The most glaring problem with the Commission of Audit is what they didn’t cover: revenue. A strong assumption for tax receipts suggests that even with the range of reforms suggested by the commission, the federal government will fail to reach its goal of a surplus of 1 per cent of nominal GDP by 2023/24.
Consistent with its terms of reference, the Commission of Audit provides an ambitious program for reform on the expenditure side, with estimated savings of between $60 and $70 billion per year by 2023/24. In addition, they recommend the most extensive reform of federalism since the federation began in 1901.
The Commission to its credit has not ignored the big issues. They recommend extensive reform of the aged pension and health care – the two biggest long-term challenges for the budget. Welfare reform, where recommended, has wisely been centred on directing funds towards those most in need rather than on the middle and upper-class.
It is estimated that the age pension will rise to $72 billion by 2023/24 (up from $40 billion at present). Aged care spending is set to double over the next decade.
Medicare is expected to rise by 7.1 per cent per year until 2023/24 and continue expanding rapidly from there. Hospital spending is anticipated to rise to $38 billion from $14 billion over the decade.
Though the review and political debate has been centred on the immediate budget crisis -- which many economists consider a figment of the Coalition’s imagination -- the reality is that we do have a genuine long-term crisis.
We are on an unsustainable path that doesn’t cause problems now or a decade from now but has significant long-term implications. Without reform -- of the tax, health and aged variety -- the budget will inevitably deteriorate to the extent that short-term solutions and most other reforms would be ineffective.
The commission created two scenarios for their analysis; the first a ‘business as usual’ fiscal scenario is based on current assumptions included in the budget and includes no reforms. The ‘reform’ scenario is just that, a scenario where extensive reform is undertaken across a range of programs and government departments.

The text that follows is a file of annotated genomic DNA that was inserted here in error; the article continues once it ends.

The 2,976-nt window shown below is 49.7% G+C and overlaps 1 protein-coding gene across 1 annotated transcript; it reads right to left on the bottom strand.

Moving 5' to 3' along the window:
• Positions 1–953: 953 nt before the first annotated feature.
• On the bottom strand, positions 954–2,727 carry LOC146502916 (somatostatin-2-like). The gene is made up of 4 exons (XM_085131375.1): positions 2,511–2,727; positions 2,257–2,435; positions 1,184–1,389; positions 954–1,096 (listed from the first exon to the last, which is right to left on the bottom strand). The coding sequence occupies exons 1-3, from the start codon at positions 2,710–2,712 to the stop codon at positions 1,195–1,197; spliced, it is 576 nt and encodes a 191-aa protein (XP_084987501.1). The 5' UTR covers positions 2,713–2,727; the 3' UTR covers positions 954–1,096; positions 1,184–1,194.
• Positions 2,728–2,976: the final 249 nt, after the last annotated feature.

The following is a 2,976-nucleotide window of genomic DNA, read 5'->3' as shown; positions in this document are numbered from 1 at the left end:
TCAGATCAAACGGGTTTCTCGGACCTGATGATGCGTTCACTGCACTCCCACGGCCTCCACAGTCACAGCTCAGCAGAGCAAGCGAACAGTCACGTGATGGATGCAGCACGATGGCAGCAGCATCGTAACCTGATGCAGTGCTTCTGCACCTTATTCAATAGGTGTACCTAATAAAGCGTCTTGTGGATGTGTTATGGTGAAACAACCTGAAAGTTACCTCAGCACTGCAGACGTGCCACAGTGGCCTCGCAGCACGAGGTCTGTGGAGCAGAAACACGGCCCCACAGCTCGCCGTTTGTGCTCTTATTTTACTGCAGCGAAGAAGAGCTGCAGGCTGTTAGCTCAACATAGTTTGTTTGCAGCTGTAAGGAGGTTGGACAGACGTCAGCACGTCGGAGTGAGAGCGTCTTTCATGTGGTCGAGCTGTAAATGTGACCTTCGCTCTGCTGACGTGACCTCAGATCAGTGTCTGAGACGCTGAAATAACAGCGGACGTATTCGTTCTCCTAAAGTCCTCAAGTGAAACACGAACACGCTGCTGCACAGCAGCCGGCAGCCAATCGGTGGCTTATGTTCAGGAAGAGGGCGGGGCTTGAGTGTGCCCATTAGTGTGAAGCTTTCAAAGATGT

In the ‘business as usual’ scenario, net debt rises to around 17 per cent of GDP. By comparison, in the ‘reform’ scenario, the budget returns to surplus in 2019/20 and the surplus rises to 1 per cent of GDP by 2023/24; net debt falls to around 5 per cent. Neither scenario should put at risk our AAA rating.
Commonwealth Government Net Debt
In both scenarios the commission has used the same profile for government receipts, with tax receipts assumed to return to 24 per cent of GDP (its average between 2000 and 2007) and total receipts (including dividends and other income) returning to 25 per cent of GDP.
The commission’s focus has largely mirrored the public’s view that recent government deficits have reflected out of control spending by the Rudd / Gillard governments. Though spending increased – in part reflecting stimulus measures during the global financial crisis but also new programs – the biggest cause of rising debt was actually the sharp decline in tax receipts.
It’s commonly overlooked but a deficit is the residual of government spending and receipts. Though it is hardly the commission’s fault, focusing merely on spending ignores half the issue. In this case ignoring half the issue creates a significant problem.
How plausible is the Commission’s assumption that tax receipts will return to its 2000 to 2007 average?
There are very real reasons why our tax base narrowed since the global financial crisis began and without tax reform it is not clear why revenue will head back towards its long-run average.
Two factors are likely to weigh on revenue over the next decade and make the budget assumption implausible.
First, the aging population will continue to hollow out the tax base, forcing the economy to rely on an increasingly smaller share of the population to support government spending. Second, the terms-of-trade will fall over the forecast horizon as mining investment reaches the production stage and the global supply of key commodities such as iron ore rise significantly.
Without significant tax reform, receipts are unlikely to meet the commission’s assumption. That level of revenue was the norm during the glory days when the terms-of-trade was high and demographics were favourable -- they will not be replicated going the other way. Nor should we pretend that they will.
The Commission of Audit provides a comprehensive review of government spending and proposes a range of useful reforms that could prove beneficial to the Australian economy and a range of reforms that the Coalition may find too radical for consideration.
But their outlook appears too optimistic since it is based on a revenue assumption that is unlikely to materialise. A more conservative approach, incorporating the impact of an ageing population and terms-of-trade deterioration, would likely result in continued deficits even in the commission’s ‘reform’ scenario.
It is time we stopped pretending that tax revenue will simply sort itself out. At the very least, we shouldn’t consider a period of unprecedented prosperity to be the ‘norm’. Tax revenues will not return to their previous highs without extensive tax reform, and pretending otherwise understates the significant long-term challenges facing our budget.